Dear Friends and Neighbors,
Two major things happened since I last wrote you. First, House Democrats introduced a transportation package which includes, among many other fees, a 10-cent gas tax increase. You can read more about the package here. Please let me know what you think by taking this survey. I am concerned about the impact a gas tax this large would have on the many commuters in the Second District. I think one answer to congestion is to create jobs where people live, so they don't have to travel so far to work.
Second, the Washington State Supreme Court struck down the two-thirds requirement for the Legislature to increase your taxes. This doesn't change the will of the people, who spoke resoundingly in favor of this high bar for tax increases five times in the last 20 years. Read the statement I sent to the press here. Remember that I led the charge by House Republicans to put this requirement in our House chamber rules, but the majority party turned it down.
We have had two deadlines for House bills to move out of House committees, or else they are considered “dead” for the year. You can read this comprehensive list of bills House Republicans have been tracking and their status. Note that I may not agree with every categorization as “good” or “bad,” but this gives you a good idea of what's still moving forward.
Last week, we spent a great deal of time in fiscal committees – myself in Appropriations and Finance. These committees worked long hours to vote on fiscal bills (some good and some bad) before the fiscal cutoff last Friday. Of course there are always exceptions to these rules, but these deadlines are designed to help us finish our work in the constitutionally allotted 105 days. Of course, in my two years I have never seen the Legislature adjourn on time! In the Finance Committee, we heard a lot about tax incentives for targeted industries that the governor wants to promote for his jobs agenda. While I believe tax incentives can be used to help employers create and sustain jobs, I believe that the test should be a bill's effectiveness in increasing employment, not whether it fits a political agenda. In one case, a bill merely subsidizes wealthy homeowners to put solar panels on their mansions.
This week, the House will spend a great deal of time on the “floor,” voting on bills as a full chamber. I encourage you to come and watch debates on simple, complex, good and bad bills. It's fascinating to watch your government in action. If you can't make it to Olympia, you can always watch on TVW. We arrive on the floor each day this week at 10 a.m. (after committees), so you can watch for debates after that and sometimes long into the night (a cure for those with insomnia!).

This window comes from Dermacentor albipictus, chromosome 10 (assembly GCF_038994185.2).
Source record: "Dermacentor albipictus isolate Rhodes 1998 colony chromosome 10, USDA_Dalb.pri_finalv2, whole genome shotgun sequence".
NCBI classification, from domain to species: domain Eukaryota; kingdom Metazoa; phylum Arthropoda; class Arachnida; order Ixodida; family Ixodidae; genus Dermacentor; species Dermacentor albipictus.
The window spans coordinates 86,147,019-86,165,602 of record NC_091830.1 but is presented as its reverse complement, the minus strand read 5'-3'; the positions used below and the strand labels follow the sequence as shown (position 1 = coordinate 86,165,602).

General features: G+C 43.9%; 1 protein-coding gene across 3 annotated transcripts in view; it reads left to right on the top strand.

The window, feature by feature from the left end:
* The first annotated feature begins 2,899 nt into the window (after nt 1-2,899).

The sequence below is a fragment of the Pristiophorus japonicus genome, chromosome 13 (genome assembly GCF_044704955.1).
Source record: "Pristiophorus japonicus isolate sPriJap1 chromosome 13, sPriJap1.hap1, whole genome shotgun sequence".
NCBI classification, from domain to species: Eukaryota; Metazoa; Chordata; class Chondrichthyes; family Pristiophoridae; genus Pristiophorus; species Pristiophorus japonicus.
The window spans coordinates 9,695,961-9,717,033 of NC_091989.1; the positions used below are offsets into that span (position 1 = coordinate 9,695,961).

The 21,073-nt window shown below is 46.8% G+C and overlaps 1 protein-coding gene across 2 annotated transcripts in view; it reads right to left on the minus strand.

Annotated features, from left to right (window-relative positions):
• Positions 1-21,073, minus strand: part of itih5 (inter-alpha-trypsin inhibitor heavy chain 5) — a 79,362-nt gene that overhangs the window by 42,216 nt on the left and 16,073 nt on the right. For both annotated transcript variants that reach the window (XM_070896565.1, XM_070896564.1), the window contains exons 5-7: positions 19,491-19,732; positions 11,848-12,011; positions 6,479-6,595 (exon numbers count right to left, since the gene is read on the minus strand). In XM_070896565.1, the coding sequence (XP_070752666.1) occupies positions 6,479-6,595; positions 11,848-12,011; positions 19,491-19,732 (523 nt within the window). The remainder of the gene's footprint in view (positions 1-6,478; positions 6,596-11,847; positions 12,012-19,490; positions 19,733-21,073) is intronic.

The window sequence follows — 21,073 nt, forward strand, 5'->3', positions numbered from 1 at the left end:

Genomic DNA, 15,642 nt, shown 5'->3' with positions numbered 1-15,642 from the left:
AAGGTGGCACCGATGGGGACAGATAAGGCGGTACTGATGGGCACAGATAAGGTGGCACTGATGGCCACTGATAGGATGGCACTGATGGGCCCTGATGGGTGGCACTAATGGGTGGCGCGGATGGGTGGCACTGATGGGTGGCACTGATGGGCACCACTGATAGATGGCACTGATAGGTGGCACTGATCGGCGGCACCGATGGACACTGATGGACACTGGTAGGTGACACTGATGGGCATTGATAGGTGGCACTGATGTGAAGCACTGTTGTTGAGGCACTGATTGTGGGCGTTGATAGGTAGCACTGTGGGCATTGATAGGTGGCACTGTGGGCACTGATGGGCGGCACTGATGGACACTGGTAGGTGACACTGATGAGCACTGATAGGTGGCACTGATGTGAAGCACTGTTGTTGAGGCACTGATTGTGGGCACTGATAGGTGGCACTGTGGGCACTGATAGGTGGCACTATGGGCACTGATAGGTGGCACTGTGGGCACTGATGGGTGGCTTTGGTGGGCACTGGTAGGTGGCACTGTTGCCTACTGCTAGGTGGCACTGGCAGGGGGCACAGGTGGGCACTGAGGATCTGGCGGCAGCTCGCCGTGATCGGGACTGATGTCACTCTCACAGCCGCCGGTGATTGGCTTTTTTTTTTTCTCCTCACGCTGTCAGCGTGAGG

Some bad bills moving forward include:
- House Bill 1588 would expand background checks on the sale of firearms, including between private parties. I am a strong supporter of our Second Amendment to defend ourselves on our property. This bill merely goes after law-abiding citizens and does nothing to go after criminals with weapons.
- House Bill 1231 would require certain professional engineers to complete continuing education requirements. Though there has been no correlation between lack of education and accidents, this would put an undue burden on workers.
In my most recent video update, I discussed another bad bill for jobs (House Bill 1440) and free enterprise in our state with Rep. Norma Smith, the Republican lead on the Technology and Economic Development Committee:
- House Bill 1112 would require state agencies to use credible science and identify their sources when taking regulatory action.
- House Bill 1188 would help reestablish agriculture land in Western Washington. I talked more about this bill on Comcast Newsmakers, which you can watch here.
- House Bill 1558 would repeal an expiration date for tax exemptions for honey beekeepers, and create a new sales and use tax exemption on honey bee food. Honey bees are absolutely critical to the success of agriculture.
- House Bill 1537 would allow military service members with separation orders to claim veterans' status when applying for state jobs. This would accelerate the job application process and eliminate potentially months of unemployment for our service members.
- House Bill 1632 would authorize the use of wheeled all-terrain vehicles on certain public roadways with a speed limit of 35 mph or less if the operator fulfills registration and equipment requirements.
Please feel free to contact my office anytime with questions, concerns or suggestions. I appreciate hearing from you, and I'm honored to serve you.